Ottawa model of research use: A framework for adopting innovations

Graham, I.D., & Logan. J. (2004). Innovations in knowledge transfer and continuity of care. Canadian Journal of Nursing Research, 36(2), 89-103.


Effecting changes across multiple settings and organizations can be challenging. This six-step approach was developed within the context of continuity-of-care innovations. The method uses the Ottawa Model of Research Use, a knowledge translation model, to guide the process of transferring research into practice.

Continuity-of-care innovations are particularly complex given that multiple sectors, settings, agencies and provider groups are often involved. The developers briefly discuss two broad types of knowledge translation theories and models relevant for continuity-of-care innovations.

Classical theories (also known as descriptive or normative theories) are theories of change that view innovation adoption as passive, and look at the naturalistic process of change. These theories look at the characteristics of the innovation and potential adopters as influencing the change process.

Planned change theories view innovation adoption as deliberately planned processes. Graham's Ottawa Model of Research Use is an example of a planned change theory. Although planned change theories may involve working with individuals, their aim is to effect change at the organizational and systems level. These theories help administrators control factors that will influence the likelihood of changes occurring at the organizational level and how these changes occur. Planned change theories inform the Knowledge-to-Action process (KTA), a comprehensive knowledge translation model developed by Graham and others at the Canadian Institutes of Health Research (CIHR). CIHR adopted the KTA process approach to conceptualize knowledge translation as encompassing knowledge synthesis, dissemination, exchange and application.

Specific to the Ottawa Model of Research Use, the developers discuss three implicit assumptions of knowledge translation:

  • Dynamic and interactive processes between research development and use reflect the complex nature of knowledge translation.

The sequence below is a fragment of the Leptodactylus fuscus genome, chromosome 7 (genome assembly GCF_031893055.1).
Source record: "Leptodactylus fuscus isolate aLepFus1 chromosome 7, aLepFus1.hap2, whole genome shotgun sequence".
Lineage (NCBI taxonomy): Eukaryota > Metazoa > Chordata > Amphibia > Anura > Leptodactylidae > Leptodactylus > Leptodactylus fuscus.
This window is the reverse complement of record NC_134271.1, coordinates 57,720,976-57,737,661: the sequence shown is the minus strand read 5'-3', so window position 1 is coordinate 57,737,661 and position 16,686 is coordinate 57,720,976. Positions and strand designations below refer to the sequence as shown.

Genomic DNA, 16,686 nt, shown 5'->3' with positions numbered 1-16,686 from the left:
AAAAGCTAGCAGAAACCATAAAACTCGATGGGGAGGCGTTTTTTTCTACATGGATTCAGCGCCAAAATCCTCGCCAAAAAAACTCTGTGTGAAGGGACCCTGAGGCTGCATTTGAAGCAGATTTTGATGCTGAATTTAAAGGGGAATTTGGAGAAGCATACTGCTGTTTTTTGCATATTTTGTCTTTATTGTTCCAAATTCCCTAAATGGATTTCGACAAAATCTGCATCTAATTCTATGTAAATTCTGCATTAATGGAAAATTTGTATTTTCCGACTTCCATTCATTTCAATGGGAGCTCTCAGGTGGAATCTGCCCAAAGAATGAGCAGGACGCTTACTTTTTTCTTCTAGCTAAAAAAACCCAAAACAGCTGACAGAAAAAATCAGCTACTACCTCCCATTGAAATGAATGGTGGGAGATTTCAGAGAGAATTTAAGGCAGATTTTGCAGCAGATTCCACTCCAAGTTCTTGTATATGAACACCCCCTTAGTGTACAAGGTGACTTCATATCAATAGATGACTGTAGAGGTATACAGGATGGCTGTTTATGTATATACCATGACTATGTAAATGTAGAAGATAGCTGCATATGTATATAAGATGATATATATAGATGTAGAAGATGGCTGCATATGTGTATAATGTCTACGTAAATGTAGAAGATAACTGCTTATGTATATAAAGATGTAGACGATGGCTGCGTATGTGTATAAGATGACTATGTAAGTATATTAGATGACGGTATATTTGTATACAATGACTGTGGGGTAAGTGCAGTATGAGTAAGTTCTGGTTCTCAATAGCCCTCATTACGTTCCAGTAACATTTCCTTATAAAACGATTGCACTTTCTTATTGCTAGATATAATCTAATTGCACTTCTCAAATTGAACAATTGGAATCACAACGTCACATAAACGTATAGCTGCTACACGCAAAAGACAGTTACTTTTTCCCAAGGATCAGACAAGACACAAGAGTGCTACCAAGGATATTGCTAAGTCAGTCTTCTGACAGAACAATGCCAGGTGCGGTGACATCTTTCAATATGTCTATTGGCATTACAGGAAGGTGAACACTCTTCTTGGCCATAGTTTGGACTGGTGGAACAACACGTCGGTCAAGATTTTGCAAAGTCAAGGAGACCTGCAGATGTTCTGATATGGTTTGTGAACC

• Patients/clients are central throughout knowledge translation processes, since their health outcomes are the main focus of evidence-based practice.
  • Knowledge translation processes are affected by external societal and health-care environments.

These environments need to be considered when planning and implementing innovations.

Steps for Using Method/Tool

The Ottawa Model of Research Use follows a six-step approach to guide the implementation of an innovation.

1) Set the Stage

  • Identify individuals with authority needed to make changes within organizations.
  • Determine available resources that can be used for innovation implementation.
  • Identify agents of change responsible for implementing the innovation.

2) Specify the Innovation

  • Clearly articulate what the innovation is and what implementation will involve.

3) Assess the Innovation, Potential Adopters and the Environment for Barriers and Facilitators

  • Conduct a situational assessment--determine current practice and identify any barriers and facilitators within the innovation, potential adopters and the practice environment that could influence adoption of the innovation.
  • Identify ways to overcome any barriers to implementation.
  • Identify perceptions and attitudes of potential adopters toward the innovation.
  • Identify gaps between current practice and recommended changes.

4) Select and Monitor the Knowledge Translation Strategies

  • Based on the situational assessment, select appropriate strategies and interventions to increase awareness of the innovation and understanding of the innovation, and provide skills or training for adopters to be able to carry out the innovation.
  • Supplement with follow-up interventions to the initial knowledge translation strategies. This may be particularly useful for innovations that involve a long learning curve or diverse groups of adopters.
  • Evaluate the knowledge translation strategies for effectiveness.

5) Monitor Innovation Adoption

  • Evaluate adoption of the innovation.
  • Determine the extent to which the innovation has spread throughout the organization and how practice has changed.
  • Assess if the knowledge translation strategies applied have been sufficient for effective innovation adoption, or if the knowledge translation strategies need to be changed or additional strategies are required.

6) Evaluate Outcomes of the Innovation

  • Evaluate the impact of the innovation on clients/patients, practitioners and systems to determine the effectiveness of the innovation.

These summaries are written by the NCCMT to condense and to provide an overview of the resources listed in the Registry of Methods and Tools and to give suggestions for their use in a public health context. For more information on individual methods and tools included in the review, please consult the authors/developers of the original resources.

We have provided the resources and links as a convenience and for informational purposes only; they do not constitute an endorsement or an approval by McMaster University of any of the products, services or opinions of the external organizations, nor have the external organizations endorsed their resources and links as provided by McMaster University. McMaster University bears no responsibility for the accuracy, legality or content of the external sites.

Have you used this resource? Share your story!